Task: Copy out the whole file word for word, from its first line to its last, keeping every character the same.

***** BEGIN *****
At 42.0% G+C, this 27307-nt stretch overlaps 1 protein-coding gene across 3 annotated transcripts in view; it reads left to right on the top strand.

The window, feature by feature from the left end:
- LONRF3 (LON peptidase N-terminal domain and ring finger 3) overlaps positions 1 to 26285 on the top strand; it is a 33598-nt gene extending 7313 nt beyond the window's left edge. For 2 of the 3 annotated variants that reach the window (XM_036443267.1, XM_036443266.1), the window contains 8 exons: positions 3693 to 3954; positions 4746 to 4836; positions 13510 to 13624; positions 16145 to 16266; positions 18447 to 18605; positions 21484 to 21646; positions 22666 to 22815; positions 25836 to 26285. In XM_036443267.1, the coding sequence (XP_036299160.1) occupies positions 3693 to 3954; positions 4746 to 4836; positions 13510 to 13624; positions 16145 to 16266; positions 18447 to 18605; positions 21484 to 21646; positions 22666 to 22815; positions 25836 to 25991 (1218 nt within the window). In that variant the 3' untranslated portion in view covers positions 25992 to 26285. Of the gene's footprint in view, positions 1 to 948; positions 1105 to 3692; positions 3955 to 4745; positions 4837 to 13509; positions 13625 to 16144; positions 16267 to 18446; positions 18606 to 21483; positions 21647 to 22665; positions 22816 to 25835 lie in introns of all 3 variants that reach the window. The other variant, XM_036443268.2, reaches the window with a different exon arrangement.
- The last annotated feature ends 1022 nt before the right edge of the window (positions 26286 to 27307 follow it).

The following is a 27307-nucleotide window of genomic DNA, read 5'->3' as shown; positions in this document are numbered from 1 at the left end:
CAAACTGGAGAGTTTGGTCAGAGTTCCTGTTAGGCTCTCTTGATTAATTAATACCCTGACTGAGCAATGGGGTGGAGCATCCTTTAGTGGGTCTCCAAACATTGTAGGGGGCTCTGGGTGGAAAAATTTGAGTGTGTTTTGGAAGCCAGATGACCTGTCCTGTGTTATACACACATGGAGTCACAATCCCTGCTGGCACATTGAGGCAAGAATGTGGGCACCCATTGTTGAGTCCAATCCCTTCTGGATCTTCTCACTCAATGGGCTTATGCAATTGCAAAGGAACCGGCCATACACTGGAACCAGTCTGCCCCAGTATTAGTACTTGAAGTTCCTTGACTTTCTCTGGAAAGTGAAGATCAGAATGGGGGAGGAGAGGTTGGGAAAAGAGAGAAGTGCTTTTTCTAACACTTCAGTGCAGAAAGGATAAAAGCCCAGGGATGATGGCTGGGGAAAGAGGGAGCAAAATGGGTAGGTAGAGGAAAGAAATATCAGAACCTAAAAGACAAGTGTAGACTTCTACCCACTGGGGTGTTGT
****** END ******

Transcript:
At 42.0% G+C, this 27307-nt stretch overlaps 1 protein-coding gene across 3 annotated transcripts in view; it reads left to right on the top strand.

The window, feature by feature from the left end:
- LONRF3 (LON peptidase N-terminal domain and ring finger 3) overlaps positions 1 to 26285 on the top strand; it is a 33598-nt gene extending 7313 nt beyond the window's left edge. For 2 of the 3 annotated variants that reach the window (XM_036443267.1, XM_036443266.1), the window contains 8 exons: positions 3693 to 3954; positions 4746 to 4836; positions 13510 to 13624; positions 16145 to 16266; positions 18447 to 18605; positions 21484 to 21646; positions 22666 to 22815; positions 25836 to 26285. In XM_036443267.1, the coding sequence (XP_036299160.1) occupies positions 3693 to 3954; positions 4746 to 4836; positions 13510 to 13624; positions 16145 to 16266; positions 18447 to 18605; positions 21484 to 21646; positions 22666 to 22815; positions 25836 to 25991 (1218 nt within the window). In that variant the 3' untranslated portion in view covers positions 25992 to 26285. Of the gene's footprint in view, positions 1 to 948; positions 1105 to 3692; positions 3955 to 4745; positions 4837 to 13509; positions 13625 to 16144; positions 16267 to 18446; positions 18606 to 21483; positions 21647 to 22665; positions 22816 to 25835 lie in introns of all 3 variants that reach the window. The other variant, XM_036443268.2, reaches the window with a different exon arrangement.
- The last annotated feature ends 1022 nt before the right edge of the window (positions 26286 to 27307 follow it).

The following is a 27307-nucleotide window of genomic DNA, read 5'->3' as shown; positions in this document are numbered from 1 at the left end:
CAAACTGGAGAGTTTGGTCAGAGTTCCTGTTAGGCTCTCTTGATTAATTAATACCCTGACTGAGCAATGGGGTGGAGCATCCTTTAGTGGGTCTCCAAACATTGTAGGGGGCTCTGGGTGGAAAAATTTGAGTGTGTTTTGGAAGCCAGATGACCTGTCCTGTGTTATACACACATGGAGTCACAATCCCTGCTGGCACATTGAGGCAAGAATGTGGGCACCCATTGTTGAGTCCAATCCCTTCTGGATCTTCTCACTCAATGGGCTTATGCAATTGCAAAGGAACCGGCCATACACTGGAACCAGTCTGCCCCAGTATTAGTACTTGAAGTTCCTTGACTTTCTCTGGAAAGTGAAGATCAGAATGGGGGAGGAGAGGTTGGGAAAAGAGAGAAGTGCTTTTTCTAACACTTCAGTGCAGAAAGGATAAAAGCCCAGGGATGATGGCTGGGGAAAGAGGGAGCAAAATGGGTAGGTAGAGGAAAGAAATATCAGAACCTAAAAGACAAGTGTAGACTTCTACCCACTGGGGTGTTGT